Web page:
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The Combat of the Thirty (1351)

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The Combat of the Thirty (1351)

Post Neon Knight on Sat 5 Aug - 9:48

https://en.wikipedia.org/wiki/Combat_of_the_Thirty



Combat des Trente: an illumination in the Compillation des cronicques et ystoires des Bretons (1480), of Pierre Le Baud. The two strongholds of Ploërmel and Josselin are fancifully depicted within sight of each other.

The Combat of the Thirty (26 March 1351) was an episode in the Breton War of Succession, a war fought to determine who would rule the Duchy of Brittany. It was an arranged fight between picked combatants from both sides of the conflict.

It was fought at a site midway between the Breton castles of Josselin and Ploërmel between thirty champions, knights and squires on each side, in a challenge issued by Jean de Beaumanoir, a captain of Charles of Blois supported by the King of France, to Robert Bemborough, a captain of Jean de Montfort supported by the King of England.

After a hard-fought battle, the Franco-Breton Blois faction emerged victorious. The combat was later celebrated by medieval chroniclers and balladeers as a noble display of the ideals of chivalry. In the words of Jean Froissart, the warriors "held themselves as valiantly on both sides as if they had been all Rolands and Olivers." This idealised account conflicts with a version according to which the combat arose from the mistreatment of the local population by Bemborough.

Beaumanoir commanded thirty Bretons, Bemborough a mixed force of twenty Englishmen (including Robert Knolles and Hugh Calveley), six German mercenaries and four Breton partisans of Montfort. It is unclear whether Bemborough himself was English or German.

The battle, fought with swords, daggers, spears, and axes, mounted or on foot, was of the most desperate character, in its details very reminiscent of the last fight of the Burgundians in the Nibelungenlied, especially in the celebrated advice of Geoffroy du Bois to his wounded leader, who was asking for water: "Drink thy blood, Beaumanoir; thy thirst will pass" (Bois ton sang, Beaumanoir, la soif te passera).

According to Froissart, the battle was fought with great gallantry on both sides. After several hours of fighting there were four dead on the French side and two on the English side. Both sides were exhausted and agreed to a break for refreshments and bandaging of injuries. After the battle resumed, the English leader Bemborough was wounded and then killed, apparently by du Bois. At this point the English faction formed a tight defensive body, which the French repeatedly attacked. A German soldier called Croquart is said to have displayed the greatest prowess in rallying the Anglo-Breton defence.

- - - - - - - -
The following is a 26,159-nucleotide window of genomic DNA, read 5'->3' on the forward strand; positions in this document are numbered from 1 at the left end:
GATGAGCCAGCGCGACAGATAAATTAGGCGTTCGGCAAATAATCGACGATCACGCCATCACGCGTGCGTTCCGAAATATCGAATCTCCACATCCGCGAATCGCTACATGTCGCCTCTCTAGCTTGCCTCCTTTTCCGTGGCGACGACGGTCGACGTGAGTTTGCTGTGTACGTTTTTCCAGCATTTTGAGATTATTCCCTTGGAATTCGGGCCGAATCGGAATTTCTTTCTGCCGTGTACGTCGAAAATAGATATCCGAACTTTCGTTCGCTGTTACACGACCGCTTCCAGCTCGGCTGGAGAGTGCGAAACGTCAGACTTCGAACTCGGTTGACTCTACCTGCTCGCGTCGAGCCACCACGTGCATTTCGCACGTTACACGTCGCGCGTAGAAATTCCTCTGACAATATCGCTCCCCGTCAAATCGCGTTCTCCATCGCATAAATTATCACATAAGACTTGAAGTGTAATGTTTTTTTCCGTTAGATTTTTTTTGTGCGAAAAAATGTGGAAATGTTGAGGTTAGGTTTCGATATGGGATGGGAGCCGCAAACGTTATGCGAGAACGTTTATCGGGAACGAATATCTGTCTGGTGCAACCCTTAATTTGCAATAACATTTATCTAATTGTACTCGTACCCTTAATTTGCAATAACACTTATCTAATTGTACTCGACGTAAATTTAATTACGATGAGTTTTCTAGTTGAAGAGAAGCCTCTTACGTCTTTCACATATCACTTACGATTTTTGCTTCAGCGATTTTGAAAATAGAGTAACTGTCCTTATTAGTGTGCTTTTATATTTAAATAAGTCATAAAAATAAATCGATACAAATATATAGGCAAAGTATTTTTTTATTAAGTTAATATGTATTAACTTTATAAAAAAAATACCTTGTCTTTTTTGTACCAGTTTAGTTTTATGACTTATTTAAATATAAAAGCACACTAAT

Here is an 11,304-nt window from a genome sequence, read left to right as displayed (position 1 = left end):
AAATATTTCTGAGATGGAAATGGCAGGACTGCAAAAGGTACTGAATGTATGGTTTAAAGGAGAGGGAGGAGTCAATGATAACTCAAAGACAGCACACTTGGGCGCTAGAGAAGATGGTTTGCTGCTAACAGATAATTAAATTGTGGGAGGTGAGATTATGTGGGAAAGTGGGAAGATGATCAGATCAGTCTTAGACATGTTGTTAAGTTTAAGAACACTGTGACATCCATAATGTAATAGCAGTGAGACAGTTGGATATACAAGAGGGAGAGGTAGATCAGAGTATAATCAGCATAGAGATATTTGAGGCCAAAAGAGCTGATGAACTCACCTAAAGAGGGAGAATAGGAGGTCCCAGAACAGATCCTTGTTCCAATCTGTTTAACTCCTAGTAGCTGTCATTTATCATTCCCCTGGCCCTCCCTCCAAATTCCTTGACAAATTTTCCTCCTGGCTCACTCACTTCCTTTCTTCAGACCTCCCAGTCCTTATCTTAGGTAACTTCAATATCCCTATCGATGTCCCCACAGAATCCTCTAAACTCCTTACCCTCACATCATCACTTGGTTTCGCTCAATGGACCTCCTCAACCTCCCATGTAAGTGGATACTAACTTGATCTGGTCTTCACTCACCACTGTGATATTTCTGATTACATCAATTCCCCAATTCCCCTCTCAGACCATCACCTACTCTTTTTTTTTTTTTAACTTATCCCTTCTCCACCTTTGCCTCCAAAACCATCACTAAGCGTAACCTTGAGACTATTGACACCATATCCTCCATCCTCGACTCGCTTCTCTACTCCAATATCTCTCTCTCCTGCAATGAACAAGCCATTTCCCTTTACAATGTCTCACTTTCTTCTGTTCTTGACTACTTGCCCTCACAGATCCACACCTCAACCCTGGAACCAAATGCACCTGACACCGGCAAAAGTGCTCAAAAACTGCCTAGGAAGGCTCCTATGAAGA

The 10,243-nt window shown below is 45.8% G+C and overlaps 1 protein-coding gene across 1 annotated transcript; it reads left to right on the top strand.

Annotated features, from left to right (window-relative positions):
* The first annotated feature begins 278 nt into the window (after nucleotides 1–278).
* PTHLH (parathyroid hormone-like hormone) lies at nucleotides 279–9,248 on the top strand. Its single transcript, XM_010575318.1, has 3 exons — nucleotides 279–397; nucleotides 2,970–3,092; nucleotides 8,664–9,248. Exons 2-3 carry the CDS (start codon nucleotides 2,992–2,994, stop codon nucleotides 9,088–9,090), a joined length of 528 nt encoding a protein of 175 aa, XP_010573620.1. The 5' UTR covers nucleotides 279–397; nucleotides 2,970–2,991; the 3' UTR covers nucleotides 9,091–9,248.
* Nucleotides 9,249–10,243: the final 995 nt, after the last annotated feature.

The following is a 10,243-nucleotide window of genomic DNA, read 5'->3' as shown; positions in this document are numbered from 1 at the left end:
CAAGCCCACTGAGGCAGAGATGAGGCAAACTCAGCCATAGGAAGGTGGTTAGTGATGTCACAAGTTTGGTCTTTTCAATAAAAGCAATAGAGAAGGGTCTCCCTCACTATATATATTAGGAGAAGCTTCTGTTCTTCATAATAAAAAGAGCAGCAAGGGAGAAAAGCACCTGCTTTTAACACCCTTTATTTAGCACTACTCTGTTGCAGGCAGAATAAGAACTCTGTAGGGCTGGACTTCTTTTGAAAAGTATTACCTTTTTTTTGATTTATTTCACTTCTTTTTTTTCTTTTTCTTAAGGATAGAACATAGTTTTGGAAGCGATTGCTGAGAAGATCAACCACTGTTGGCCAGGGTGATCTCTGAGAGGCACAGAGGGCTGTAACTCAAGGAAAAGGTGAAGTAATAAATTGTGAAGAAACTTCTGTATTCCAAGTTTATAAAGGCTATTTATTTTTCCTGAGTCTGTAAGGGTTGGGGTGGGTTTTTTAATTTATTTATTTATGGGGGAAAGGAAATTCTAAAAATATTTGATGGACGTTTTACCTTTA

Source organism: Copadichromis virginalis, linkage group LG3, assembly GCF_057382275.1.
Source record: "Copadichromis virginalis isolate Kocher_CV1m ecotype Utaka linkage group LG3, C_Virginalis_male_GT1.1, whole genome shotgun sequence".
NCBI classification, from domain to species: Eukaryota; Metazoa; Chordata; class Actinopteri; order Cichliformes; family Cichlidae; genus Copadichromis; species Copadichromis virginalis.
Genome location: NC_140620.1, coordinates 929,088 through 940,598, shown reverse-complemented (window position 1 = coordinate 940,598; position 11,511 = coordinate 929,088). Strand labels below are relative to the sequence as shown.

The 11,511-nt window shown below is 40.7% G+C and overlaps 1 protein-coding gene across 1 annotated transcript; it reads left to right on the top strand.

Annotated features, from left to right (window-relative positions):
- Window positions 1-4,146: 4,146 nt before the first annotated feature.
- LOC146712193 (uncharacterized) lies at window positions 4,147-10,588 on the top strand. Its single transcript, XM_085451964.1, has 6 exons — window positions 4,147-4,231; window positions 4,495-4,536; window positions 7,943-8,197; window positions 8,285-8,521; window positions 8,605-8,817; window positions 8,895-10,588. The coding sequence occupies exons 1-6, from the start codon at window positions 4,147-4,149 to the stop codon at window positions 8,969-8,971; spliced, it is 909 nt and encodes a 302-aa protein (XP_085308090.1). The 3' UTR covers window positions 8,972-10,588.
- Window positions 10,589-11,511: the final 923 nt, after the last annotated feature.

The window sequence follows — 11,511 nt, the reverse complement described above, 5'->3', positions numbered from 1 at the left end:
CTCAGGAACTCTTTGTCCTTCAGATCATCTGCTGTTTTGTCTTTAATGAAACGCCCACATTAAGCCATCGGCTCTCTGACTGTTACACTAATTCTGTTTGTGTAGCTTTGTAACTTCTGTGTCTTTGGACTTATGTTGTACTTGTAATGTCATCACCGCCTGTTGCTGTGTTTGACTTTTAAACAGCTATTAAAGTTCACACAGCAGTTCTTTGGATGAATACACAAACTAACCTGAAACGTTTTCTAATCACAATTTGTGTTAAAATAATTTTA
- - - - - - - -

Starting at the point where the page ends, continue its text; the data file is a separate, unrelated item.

In the end, the victory was decided by Guillaume de Montauban, a squire who mounted his horse and rode into the English line, breaking it. He overthrew seven of the English champions, the rest being forced to surrender. All the combatants on either side were either dead or seriously wounded, with nine on the English side slain. The prisoners were well treated and released on payment of a small ransom.

While the combat did not have any effect on the outcome of the Breton war of succession, it was considered by contemporaries to be an example of the finest chivalry. It was sung by trouvères, retold in the chronicles of Froissart and largely admired, and honoured in verse and the visual arts. A commemorative stone was placed at the site of the combat situated between Josselin and Ploermel and king Charles V of France commissioned a tapestry depicting it. The renown attached to those who participated was such that twenty years later, Jean Froissart noticed a scarred survivor, Yves Charruel, at the table of Charles V, where he was honoured above all others due to having been one of the Thirty.

According to historian Steven Muhlberger, this chivalric version concentrates on "how the deed was done and not on who won. The willingness of all concerned to agree to rules and to actually observe them, to fight their best and not to run when injured or in danger of capture are the focus – and both sides are shown as equally worthy in that respect."



Penguilly l'Haridon: Le Combat des Trente

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Re: The Combat of the Thirty (1351)

Post Jehan I on Sun 6 Aug - 8:54

This story is pretty fascinating. I entertained myself by writting a scenari on the story. For me there are everything to make a good movie.
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Re: The Combat of the Thirty (1351)

Post Neon Knight on Sun 6 Aug - 9:09

Yeah, I thought it might make a good film. I only came across this piece of history by chance - it should be well known.

EDIT: Or at least it would make a good drama-documentary.

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Between the velvet lies, there's a truth that's hard as steel
The vision never dies, life's a never ending wheel
- R.J.Dio
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